This study investigates the mediating role of mistrust about COVID-19 between psychosocial factors and the intention to vaccinate children. The mistrust of science fully mediated the relationship between conspiracy beliefs and COVID-19 vaccination intentions of parents (H3a). Science mistrust increases the influence of conspiracy theories and decreases the willingness of parents to vaccinate their children. On the other hand, mistrust on science might be a foundation upon which belief in conspiracy theories can flourish, fueled by existential dangers [77]. It is true that nervous parents may have an exaggerated reaction to hazards because of their psychological need to feel safe [78]. Apparently, this anti-vaccine conspiracy theory introduces a significant amount of misinformation, resulting in decreased vaccination rates and a negative effect on public health. Additionally, confidence in conspiracy theories, including scientific misinformation, may undermine trust in official medical sources and providers.
The results of our study indicate that mistrust of science has no mediation effect on parents’ self-efficacy and intention to vaccinate their kids against COVID-19. This interesting finding was revealed by our study. According to the results of this study, parents who are concerned about the efficacy of the vaccine (H3b) are less likely to have a positive intention toward the vaccine. Vaccination intentions were less likely to be positive in parents who delayed vaccination until a large number of other parents had received the vaccination and they had observed that the vaccine did not cause any harm to the vaccinated kids. It is consistent with the findings of other international contexts [74,79]. Additionally, this study revealed that mistrust of science partially contributes to vaccine safety (H3c). The findings of this study indicate that there is an increase in concerns regarding vaccine safety due to mistrust of science. Misinformation concerning scientific facts affects people’s perception when they are exposed to it. Ultimately, this leads to more concerns about the safety of vaccines. The results of our study are in accordance with the previous literature. According to other research, a diminished belief in science contributed to increased fear regarding the safety of the H1N1 vaccine in the United State [80,81]. When new vaccines come out on the market, safety concerns of people increase. There was increased concern and worry expressed by participants in three studies regarding the safety, efficacy, and long-term consequences of the newer vaccines [82,83]. A Canadian study suggests that authorities and media sources frequently misrepresent the risks associated with vaccination [84]. As a result, individuals developed a negative attitude toward vaccinations, resulting in a decrease in vaccination uptake. In some cases, people who did not receive vaccinations asserted that their bodies had the capability to fight off the virus without the use of medications. Based on this view, participants believe vaccination is less effective than natural immunity, thus reducing their desire to receive vaccinations [83].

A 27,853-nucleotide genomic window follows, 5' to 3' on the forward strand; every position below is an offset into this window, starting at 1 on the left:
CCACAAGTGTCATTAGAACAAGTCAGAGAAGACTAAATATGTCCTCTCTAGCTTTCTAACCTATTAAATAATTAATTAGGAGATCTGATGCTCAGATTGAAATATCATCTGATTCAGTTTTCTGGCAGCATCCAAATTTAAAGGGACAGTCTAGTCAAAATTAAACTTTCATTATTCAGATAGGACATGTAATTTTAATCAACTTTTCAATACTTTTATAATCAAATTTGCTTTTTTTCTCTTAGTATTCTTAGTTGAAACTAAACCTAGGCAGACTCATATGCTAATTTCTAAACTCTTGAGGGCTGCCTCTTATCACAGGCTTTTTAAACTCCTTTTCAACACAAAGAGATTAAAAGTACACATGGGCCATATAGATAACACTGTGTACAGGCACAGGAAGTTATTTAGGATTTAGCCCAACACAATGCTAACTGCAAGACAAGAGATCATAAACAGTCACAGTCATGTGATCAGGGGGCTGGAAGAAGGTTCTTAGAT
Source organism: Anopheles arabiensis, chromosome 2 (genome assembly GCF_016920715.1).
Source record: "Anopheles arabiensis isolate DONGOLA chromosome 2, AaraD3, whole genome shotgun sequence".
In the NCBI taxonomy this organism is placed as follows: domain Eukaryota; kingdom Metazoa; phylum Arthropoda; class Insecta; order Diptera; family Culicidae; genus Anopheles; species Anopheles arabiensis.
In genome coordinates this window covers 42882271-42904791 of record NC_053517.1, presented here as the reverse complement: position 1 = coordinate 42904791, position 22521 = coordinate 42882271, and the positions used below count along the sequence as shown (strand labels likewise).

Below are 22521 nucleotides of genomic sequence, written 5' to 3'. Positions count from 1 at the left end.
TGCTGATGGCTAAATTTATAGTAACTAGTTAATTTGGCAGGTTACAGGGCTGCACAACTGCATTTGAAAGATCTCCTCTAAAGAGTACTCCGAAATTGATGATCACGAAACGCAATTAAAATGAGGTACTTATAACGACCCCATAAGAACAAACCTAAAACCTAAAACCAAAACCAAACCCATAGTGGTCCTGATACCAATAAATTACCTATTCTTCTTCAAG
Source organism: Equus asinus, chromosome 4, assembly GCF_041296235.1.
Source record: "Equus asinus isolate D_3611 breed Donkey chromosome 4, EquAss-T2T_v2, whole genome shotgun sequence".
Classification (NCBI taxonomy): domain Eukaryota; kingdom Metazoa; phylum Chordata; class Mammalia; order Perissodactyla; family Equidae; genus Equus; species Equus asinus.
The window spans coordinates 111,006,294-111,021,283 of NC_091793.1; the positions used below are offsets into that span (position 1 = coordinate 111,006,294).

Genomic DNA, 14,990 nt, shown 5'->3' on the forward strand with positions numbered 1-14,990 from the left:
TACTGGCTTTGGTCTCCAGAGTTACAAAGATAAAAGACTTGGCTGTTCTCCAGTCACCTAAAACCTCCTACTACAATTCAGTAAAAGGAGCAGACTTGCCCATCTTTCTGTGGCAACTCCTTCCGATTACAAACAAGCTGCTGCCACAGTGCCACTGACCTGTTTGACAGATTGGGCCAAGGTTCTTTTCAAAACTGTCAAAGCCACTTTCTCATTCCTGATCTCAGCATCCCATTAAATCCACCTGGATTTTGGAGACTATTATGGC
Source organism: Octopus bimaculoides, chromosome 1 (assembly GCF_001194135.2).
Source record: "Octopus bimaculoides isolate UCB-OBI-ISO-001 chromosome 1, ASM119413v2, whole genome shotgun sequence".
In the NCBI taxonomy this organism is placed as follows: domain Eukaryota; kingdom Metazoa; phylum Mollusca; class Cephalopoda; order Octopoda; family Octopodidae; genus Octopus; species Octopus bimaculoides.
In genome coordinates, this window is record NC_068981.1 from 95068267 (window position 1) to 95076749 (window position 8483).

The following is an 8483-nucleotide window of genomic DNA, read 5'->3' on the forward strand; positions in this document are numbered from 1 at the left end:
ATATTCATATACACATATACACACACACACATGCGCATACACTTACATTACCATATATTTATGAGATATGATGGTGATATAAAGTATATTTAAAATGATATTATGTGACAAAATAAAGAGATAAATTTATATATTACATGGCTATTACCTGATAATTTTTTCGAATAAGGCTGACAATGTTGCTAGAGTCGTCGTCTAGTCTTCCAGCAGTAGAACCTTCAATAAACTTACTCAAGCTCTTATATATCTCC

Last but not least, despite the literature, risk perception plays a significant role in motivating health-centric behavior, especially in the case of pandemics. During COVID-19, we observed that mistrust of science partially mediated risk perception and vaccination intention (H3d). As Yaqub, Castle-Clarke [85] demonstrate, trust is one of the most important factors in determining whether a person is willing to receive vaccinations; credibility depends on one’s confidence in the source of information regarding a given health risk. When parents receive incorrect information about COVID-19, they become less concerned about the severity of the disease and are more likely to perceive a low risk of their children acquiring the disease. Therefore, parents may not see vaccination information as reliable simply because they do not trust the source of the information [86]. Jones, Omer [87] that parents with a low risk perception about COVID-19 might be more likely to seek information from other sources, such as the internet or other parents, if they mistrust science. Based on these findings, encouraging kids COVID-19 vaccinations may be futile if parents lack trust in science [85,88].

5. Limitations